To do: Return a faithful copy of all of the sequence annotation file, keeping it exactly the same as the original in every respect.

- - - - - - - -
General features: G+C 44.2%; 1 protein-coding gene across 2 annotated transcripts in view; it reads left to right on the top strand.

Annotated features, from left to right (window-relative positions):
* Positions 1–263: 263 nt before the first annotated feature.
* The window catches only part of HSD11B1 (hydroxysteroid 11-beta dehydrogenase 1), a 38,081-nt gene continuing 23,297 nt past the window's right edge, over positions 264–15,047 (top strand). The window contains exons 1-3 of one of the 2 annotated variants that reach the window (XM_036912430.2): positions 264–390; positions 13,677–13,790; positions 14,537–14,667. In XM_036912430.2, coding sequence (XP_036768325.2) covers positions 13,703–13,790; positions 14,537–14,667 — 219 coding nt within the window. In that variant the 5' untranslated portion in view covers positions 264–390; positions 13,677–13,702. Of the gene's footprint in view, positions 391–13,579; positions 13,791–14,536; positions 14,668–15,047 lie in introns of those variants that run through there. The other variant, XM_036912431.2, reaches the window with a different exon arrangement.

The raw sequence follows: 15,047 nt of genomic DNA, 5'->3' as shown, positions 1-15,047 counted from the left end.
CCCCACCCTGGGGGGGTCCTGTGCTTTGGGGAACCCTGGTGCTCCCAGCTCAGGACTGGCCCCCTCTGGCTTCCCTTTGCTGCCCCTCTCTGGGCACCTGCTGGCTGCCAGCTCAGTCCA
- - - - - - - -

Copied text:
General features: G+C 44.2%; 1 protein-coding gene across 2 annotated transcripts in view; it reads left to right on the top strand.

Annotated features, from left to right (window-relative positions):
* Positions 1–263: 263 nt before the first annotated feature.
* The window catches only part of HSD11B1 (hydroxysteroid 11-beta dehydrogenase 1), a 38,081-nt gene continuing 23,297 nt past the window's right edge, over positions 264–15,047 (top strand). The window contains exons 1-3 of one of the 2 annotated variants that reach the window (XM_036912430.2): positions 264–390; positions 13,677–13,790; positions 14,537–14,667. In XM_036912430.2, coding sequence (XP_036768325.2) covers positions 13,703–13,790; positions 14,537–14,667 — 219 coding nt within the window. In that variant the 5' untranslated portion in view covers positions 264–390; positions 13,677–13,702. Of the gene's footprint in view, positions 391–13,579; positions 13,791–14,536; positions 14,668–15,047 lie in introns of those variants that run through there. The other variant, XM_036912431.2, reaches the window with a different exon arrangement.

The raw sequence follows: 15,047 nt of genomic DNA, 5'->3' as shown, positions 1-15,047 counted from the left end.
CCCCACCCTGGGGGGGTCCTGTGCTTTGGGGAACCCTGGTGCTCCCAGCTCAGGACTGGCCCCCTCTGGCTTCCCTTTGCTGCCCCTCTCTGGGCACCTGCTGGCTGCCAGCTCAGTCCA